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The best fermented foods for better gut health

The best fermented foods for better gut health
The best fermented foods for better gut health

When thinking about the best foods for gut health, fermented foods are probably the first thing that comes to mind. Foods that go through a fermentation process contain probiotics that are important for your gut microbiome and support healthy digestion. But which fermented foods are best for better gut health—and is there a “worst” option? We asked an expert for his opinion.

“In my view, there is always a hierarchy in food,” says gastroenterologist Will Bulsiewicz, MD, in an interview with Eat well“There are foods that I would rank at the top and those that I would rank at the bottom.”

There are two clear winners among fermented foods, as well as one that the doctor likes least. Read on to find out which probiotic foods you should focus on and what to look for the next time you shop.

The best fermented foods for gut health

Wondering what’s at the top of Dr. B’s list? It’s a tie between two herbal options.

“When it comes to fermented foods, I would put fermented plants at the top,” he says. “Examples would be kimchi and sauerkraut.”

Kimchi and sauerkraut are not only delicious, but they’re also incredibly good for your gut bacteria. Bulsiewicz explains why: “These foods contain probiotics, but also fiber and prebiotics,” he explains. “Fermentation is about conversion, and conversion isn’t just about adding bacteria to the process. It also involves the creation of acid. That’s why sauerkraut is bitter and not just salty cabbage. The fiber is converted and created into whole new forms of fiber (which supports your gut).”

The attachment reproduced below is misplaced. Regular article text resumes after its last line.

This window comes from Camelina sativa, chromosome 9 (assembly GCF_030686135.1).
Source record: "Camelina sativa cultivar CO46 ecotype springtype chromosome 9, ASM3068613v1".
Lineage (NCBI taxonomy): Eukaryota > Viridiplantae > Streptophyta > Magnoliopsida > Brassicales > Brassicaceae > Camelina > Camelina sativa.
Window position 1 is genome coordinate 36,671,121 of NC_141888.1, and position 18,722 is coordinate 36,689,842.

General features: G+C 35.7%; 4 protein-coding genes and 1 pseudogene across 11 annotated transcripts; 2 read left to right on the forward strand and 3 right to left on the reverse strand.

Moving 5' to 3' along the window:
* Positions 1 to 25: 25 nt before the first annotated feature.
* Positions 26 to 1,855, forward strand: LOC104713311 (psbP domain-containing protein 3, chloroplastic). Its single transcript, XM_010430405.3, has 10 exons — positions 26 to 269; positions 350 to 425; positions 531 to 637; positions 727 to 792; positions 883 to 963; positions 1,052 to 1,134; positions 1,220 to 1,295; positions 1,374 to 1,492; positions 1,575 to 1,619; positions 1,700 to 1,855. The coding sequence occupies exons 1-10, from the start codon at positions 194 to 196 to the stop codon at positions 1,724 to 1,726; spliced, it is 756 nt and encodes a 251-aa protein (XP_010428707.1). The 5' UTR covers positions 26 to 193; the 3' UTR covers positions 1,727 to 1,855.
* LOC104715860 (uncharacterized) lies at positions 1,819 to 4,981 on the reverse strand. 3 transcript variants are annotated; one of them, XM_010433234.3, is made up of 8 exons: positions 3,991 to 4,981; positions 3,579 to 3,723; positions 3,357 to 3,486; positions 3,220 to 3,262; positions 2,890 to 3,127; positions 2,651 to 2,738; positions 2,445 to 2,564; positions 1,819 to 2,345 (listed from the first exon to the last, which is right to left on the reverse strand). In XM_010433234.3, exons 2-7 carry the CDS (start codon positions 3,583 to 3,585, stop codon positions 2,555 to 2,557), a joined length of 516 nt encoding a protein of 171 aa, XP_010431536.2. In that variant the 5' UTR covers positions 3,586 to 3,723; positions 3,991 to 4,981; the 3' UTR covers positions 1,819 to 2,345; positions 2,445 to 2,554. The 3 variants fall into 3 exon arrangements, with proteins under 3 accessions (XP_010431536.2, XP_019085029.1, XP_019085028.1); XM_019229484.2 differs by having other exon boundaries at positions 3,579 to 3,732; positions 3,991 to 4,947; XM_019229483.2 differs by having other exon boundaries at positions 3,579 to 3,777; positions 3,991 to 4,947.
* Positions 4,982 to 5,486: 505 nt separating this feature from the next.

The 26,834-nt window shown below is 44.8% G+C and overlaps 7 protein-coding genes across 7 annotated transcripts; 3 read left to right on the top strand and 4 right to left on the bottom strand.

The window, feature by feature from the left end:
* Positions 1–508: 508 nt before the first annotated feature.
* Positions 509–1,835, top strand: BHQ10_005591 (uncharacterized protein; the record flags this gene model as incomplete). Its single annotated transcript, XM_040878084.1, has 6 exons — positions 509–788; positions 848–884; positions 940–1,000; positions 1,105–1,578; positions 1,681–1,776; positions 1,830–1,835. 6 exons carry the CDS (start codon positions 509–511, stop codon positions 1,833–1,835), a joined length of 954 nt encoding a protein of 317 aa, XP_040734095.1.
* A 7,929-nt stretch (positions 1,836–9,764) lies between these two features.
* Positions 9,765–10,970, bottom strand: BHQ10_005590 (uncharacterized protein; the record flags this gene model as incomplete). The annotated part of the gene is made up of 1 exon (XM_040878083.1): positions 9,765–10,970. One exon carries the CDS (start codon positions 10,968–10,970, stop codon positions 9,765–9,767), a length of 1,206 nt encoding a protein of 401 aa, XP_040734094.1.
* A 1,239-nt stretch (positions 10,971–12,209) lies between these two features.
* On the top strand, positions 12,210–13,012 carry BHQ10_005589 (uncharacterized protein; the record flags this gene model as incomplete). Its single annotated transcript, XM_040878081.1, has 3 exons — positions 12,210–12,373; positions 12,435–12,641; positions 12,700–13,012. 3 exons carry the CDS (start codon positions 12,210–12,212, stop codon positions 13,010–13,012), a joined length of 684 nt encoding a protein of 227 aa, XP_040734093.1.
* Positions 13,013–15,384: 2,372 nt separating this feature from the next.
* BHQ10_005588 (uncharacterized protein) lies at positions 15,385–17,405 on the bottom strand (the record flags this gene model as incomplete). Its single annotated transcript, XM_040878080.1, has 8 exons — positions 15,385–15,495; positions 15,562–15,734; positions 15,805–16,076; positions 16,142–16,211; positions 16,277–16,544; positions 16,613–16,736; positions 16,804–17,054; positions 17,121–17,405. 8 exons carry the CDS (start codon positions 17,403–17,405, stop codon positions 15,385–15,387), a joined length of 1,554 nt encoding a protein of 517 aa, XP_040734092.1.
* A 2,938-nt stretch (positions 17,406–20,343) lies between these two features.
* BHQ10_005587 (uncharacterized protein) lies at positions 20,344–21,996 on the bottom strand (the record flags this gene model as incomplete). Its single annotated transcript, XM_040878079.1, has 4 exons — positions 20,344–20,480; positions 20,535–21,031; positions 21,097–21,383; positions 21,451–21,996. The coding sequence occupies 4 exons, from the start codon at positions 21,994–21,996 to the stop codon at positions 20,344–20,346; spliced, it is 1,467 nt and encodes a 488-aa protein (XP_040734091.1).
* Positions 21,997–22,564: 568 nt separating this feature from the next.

With the ultimate combination of probiotics, prebiotics and fiber, fermented plants like sauerkraut and kimchi are clear winners. Buy them ready-made when you grocery shop this week, or make them at home using recipes like our easy sauerkraut and homemade kimchi.

The worst fermented foods for gut health

As Bulsiewicz explained previously, he believes there is a hierarchy for each food category. This means that fermented foods are at the bottom of the list – here’s his take on it.

“I don’t think it’s unhealthy, but I do consider it a food that I consume in moderation – that would be kombucha,” he admits. “The base of kombucha is basically sweetened tea, and that sweetened tea is converted – the sugar is mostly consumed by the bacteria in the fermentation process – but there’s still quite a lot of sugar left over.”

Kombucha, the popular fermented tea drink, can help you stay hydrated and energized, and offers the gut-healthy benefits of all fermented foods. But as Bulsiewicz explains, kombucha can contain a lot of sugar and added sugar, especially if you’re drinking a prepackaged product. Try making your own kombucha at home with our homemade kombucha recipe to control the sugar content.

The conclusion

All fermented foods have gut-healthy properties, but some are better than others. While kombucha, which is largely available in bottles from the store, may not be the best choice for an everyday sip, it is still a gut-supporting option that offers healthier alternatives. And sauerkraut and kimchi are nutritious and delicious, so adding them to your next meal may be a good idea.